In early November, I will be at the International Wireless Communications Expo (IWCE) Critical LTE Communications Conference in Chicago. On the second day, I will be moderating a panel entitled, “LTE’s Interoperability with LMR and 911.” All the panelists are subject-matter experts so I have an easy job as moderator. Preparing for this panel started me thinking about what should be the true goal of an end-to-end public safety communications system. Once Next-Generation 9-1-1 has been widely implemented and the Public Safety Answering Points (PSAPs) and dispatch centers have been upgraded, the result should be a near-flawless system from the time a citizen calls 9-1-1 to the last unit on the scene being released and the paperwork completed.
PSAPs or 9-1-1 centers today, in most places, are still voice-centric in nature. The goal of NG9-1-1 is to modernize their capabilities to include incoming text messages, pictures, and videos. These can then be processed, and if needed, sent on to the responding units over FirstNet so those responding will have a better understanding of the incident and/or any vehicles or people fleeing the scene. Unfortunately, NG9-1-1 is the last piece of the puzzle for several reasons. First, many states have and continue to “re-appropriate” funds earmarked for 9-1-1 from all of our phone bills, and when Congress passed the bill that created FirstNet and allocated $7 billion for the initial costs of FirstNet, it only allocated $115 million for NG9-1-1, which is not enough to ensure NG9-1-1 upgrades for all PSAPs and dispatch centers.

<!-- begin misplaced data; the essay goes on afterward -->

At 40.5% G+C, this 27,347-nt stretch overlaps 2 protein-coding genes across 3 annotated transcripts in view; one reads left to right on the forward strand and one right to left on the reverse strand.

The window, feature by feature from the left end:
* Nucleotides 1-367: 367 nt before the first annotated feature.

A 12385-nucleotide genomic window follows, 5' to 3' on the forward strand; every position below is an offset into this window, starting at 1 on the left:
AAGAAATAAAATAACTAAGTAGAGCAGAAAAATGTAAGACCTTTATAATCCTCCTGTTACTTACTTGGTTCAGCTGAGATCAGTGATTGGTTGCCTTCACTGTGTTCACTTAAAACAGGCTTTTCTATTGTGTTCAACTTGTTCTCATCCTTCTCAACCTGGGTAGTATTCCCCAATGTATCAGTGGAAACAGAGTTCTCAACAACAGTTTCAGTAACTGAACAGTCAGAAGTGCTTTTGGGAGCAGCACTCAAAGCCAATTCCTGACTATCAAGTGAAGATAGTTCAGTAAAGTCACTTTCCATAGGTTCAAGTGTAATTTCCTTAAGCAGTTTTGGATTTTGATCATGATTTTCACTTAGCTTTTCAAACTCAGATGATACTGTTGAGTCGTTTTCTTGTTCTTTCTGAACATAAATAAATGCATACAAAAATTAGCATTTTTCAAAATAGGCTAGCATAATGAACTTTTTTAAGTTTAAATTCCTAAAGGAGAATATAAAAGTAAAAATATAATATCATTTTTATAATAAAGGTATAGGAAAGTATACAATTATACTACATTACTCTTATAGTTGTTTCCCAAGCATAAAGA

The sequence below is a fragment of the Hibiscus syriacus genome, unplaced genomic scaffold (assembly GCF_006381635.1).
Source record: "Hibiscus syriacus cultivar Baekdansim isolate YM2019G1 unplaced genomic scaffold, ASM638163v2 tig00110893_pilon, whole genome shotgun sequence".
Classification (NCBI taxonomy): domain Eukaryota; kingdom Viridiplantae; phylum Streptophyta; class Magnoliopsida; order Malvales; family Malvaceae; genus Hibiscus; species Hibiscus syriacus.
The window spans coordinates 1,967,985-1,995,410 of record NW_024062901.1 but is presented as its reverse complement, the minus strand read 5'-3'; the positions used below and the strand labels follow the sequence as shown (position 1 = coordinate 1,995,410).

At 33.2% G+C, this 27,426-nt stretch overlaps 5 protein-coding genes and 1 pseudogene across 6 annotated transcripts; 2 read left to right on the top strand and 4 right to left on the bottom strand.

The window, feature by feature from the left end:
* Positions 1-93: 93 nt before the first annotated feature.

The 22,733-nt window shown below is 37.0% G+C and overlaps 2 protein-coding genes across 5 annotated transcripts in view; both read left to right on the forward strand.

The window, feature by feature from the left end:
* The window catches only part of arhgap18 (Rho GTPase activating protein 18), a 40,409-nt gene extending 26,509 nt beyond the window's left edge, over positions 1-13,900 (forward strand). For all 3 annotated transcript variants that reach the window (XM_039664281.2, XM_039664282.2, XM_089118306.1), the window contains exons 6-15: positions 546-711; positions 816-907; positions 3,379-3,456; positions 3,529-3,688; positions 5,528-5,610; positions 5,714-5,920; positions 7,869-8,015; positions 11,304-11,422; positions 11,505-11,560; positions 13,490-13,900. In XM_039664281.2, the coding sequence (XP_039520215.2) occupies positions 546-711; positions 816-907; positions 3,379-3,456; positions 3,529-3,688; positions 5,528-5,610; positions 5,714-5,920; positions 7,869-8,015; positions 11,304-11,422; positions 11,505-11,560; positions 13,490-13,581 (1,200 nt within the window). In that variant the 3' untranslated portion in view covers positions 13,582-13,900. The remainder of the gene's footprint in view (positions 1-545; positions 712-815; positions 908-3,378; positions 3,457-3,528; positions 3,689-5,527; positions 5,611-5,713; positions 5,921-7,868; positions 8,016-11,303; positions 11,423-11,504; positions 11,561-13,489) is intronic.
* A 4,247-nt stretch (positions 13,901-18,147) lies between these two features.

It should be noted that in an ideal world Congress would have enabled both NG9-1-1 and FirstNet as both are very important for the public safety community. The reality of the situation during the time the Public Safety Alliance (PSA) was discussing how to move forward with Congress and other federal agencies was that even some within the 9-1-1 community were actually opposing giving public safety the additional 10 MHz of 700-MHz spectrum known as the “D”-Block. This, of course, did not sit well with those who were working diligently to convince Congress to act on providing both the spectrum and the funding.
We tried to involve the 9-1-1 community in our activities. When I was vice-chairman of the Association of Public Safety Communications Officials (APCO) broadband committee, we tried to meet with the committee at APCO that was charged with 9-1-1 activities. This was met with silence for the most part, and after several attempts we stopped trying. Today the broadband committee no longer exists and APCO International has turned more and more toward PSAP and dispatch activities. These people are important to the overall way incidents are handled and many people owe their lives to the direction they received from a PSAP operator while waiting for paramedics, police, or a fire department to arrive. Even so, I think APCO is being short-sighted today as their founding members and those who helped build the organization came from both the dispatch and the radio communications sectors.